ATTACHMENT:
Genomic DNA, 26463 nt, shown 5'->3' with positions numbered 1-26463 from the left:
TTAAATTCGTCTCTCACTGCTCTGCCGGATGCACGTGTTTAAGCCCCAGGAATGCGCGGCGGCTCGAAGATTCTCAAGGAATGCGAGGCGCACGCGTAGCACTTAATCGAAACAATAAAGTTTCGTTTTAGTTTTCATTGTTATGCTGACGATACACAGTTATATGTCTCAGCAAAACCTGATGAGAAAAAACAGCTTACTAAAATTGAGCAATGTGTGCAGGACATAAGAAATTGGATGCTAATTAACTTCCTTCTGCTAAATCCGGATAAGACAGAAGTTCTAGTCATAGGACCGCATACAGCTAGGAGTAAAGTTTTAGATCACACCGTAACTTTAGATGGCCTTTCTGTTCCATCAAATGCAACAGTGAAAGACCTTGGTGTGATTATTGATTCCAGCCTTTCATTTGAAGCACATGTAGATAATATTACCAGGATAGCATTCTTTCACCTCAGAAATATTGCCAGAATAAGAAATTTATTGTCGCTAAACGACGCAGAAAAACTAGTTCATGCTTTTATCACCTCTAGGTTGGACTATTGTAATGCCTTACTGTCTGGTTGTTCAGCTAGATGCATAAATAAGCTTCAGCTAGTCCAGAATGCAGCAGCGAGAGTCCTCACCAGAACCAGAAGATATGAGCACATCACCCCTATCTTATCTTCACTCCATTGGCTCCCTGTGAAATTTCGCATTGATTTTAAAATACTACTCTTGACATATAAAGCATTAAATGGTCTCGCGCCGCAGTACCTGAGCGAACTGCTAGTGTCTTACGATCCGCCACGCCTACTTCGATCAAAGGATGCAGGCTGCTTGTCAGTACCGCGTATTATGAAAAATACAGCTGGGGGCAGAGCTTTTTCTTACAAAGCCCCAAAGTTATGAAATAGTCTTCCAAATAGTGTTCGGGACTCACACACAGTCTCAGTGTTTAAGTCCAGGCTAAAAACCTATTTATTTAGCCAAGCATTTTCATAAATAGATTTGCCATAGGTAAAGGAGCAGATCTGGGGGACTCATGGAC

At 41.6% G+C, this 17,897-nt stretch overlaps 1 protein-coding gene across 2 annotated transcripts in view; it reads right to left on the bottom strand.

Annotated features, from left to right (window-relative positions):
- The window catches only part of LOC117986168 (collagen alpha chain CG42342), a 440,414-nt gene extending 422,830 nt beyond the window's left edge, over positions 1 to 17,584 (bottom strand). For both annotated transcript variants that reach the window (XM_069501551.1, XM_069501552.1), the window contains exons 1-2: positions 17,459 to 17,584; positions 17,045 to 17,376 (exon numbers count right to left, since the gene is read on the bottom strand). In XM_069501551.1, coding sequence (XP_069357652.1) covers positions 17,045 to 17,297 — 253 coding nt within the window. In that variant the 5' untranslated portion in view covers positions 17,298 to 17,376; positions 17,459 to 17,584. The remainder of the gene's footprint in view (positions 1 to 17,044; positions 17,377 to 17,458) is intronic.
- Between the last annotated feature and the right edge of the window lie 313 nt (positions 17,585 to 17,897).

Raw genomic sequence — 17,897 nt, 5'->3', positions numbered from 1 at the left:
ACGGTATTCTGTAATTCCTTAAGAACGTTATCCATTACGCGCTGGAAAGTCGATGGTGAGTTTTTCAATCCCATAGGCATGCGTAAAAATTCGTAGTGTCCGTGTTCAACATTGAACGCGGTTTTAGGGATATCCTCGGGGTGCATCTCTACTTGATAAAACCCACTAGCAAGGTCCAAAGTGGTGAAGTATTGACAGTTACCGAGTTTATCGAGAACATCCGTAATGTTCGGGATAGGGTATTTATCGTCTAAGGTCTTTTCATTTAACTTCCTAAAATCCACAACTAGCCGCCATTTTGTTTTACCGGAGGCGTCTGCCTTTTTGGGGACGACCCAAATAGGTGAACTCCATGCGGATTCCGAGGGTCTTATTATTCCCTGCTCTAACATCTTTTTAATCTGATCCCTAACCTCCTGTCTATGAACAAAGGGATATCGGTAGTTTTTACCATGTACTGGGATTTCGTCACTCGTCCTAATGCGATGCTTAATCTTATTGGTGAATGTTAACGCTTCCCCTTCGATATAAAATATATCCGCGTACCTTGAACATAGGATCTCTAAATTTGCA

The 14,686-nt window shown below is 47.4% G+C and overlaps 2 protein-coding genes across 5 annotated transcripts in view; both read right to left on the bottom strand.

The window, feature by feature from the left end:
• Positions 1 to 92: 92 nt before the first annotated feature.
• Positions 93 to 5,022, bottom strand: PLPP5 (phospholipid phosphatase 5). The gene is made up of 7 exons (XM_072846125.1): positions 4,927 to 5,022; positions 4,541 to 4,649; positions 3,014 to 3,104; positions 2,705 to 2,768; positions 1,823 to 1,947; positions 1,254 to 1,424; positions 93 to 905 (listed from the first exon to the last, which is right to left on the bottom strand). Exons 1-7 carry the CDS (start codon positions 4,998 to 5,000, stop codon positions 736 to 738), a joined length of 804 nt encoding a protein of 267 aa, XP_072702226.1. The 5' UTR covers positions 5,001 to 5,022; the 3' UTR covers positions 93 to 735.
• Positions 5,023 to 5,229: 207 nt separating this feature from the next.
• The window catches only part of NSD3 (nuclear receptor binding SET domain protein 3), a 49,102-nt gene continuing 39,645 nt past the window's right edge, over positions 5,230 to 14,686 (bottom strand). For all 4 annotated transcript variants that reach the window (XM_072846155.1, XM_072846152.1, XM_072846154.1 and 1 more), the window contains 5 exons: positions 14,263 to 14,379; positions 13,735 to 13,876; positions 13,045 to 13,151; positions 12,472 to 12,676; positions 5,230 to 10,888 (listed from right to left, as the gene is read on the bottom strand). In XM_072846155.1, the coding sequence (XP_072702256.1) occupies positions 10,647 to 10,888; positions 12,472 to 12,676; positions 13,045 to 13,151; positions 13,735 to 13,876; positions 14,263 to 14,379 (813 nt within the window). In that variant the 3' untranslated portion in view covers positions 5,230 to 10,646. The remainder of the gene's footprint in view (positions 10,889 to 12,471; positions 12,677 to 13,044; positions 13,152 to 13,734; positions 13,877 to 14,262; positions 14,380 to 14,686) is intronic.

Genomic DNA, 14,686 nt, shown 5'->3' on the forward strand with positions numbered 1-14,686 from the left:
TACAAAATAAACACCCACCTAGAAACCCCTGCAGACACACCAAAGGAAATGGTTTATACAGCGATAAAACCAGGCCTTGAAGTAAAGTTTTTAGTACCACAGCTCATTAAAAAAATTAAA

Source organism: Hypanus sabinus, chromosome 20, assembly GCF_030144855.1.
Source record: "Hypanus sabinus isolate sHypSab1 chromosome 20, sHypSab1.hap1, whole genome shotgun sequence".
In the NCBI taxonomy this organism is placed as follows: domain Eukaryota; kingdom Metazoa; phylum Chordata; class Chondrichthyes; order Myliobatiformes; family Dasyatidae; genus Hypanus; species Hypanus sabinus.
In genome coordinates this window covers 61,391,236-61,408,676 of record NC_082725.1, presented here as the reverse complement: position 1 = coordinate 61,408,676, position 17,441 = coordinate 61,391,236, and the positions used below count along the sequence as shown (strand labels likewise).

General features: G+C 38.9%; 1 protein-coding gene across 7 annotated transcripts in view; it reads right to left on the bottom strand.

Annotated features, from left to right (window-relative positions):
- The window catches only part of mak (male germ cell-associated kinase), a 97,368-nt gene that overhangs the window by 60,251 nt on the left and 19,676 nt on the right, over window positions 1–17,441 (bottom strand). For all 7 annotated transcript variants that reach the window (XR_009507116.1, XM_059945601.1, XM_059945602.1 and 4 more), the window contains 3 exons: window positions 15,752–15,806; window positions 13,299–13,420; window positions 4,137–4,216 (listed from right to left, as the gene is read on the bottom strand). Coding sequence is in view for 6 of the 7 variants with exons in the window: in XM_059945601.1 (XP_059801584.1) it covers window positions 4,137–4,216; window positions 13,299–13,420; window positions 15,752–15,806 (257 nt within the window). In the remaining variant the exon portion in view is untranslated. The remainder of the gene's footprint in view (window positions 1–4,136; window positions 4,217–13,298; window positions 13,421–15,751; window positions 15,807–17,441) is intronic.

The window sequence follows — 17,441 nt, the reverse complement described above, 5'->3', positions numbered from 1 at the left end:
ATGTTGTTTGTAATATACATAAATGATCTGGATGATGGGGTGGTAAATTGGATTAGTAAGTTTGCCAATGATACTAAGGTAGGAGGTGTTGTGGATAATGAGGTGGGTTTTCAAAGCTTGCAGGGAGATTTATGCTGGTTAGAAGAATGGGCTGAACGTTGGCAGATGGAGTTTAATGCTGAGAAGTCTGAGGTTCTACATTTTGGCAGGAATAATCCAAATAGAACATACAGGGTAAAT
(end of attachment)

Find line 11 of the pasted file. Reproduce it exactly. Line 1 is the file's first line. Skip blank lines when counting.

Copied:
• Positions 1 to 92: 92 nt before the first annotated feature.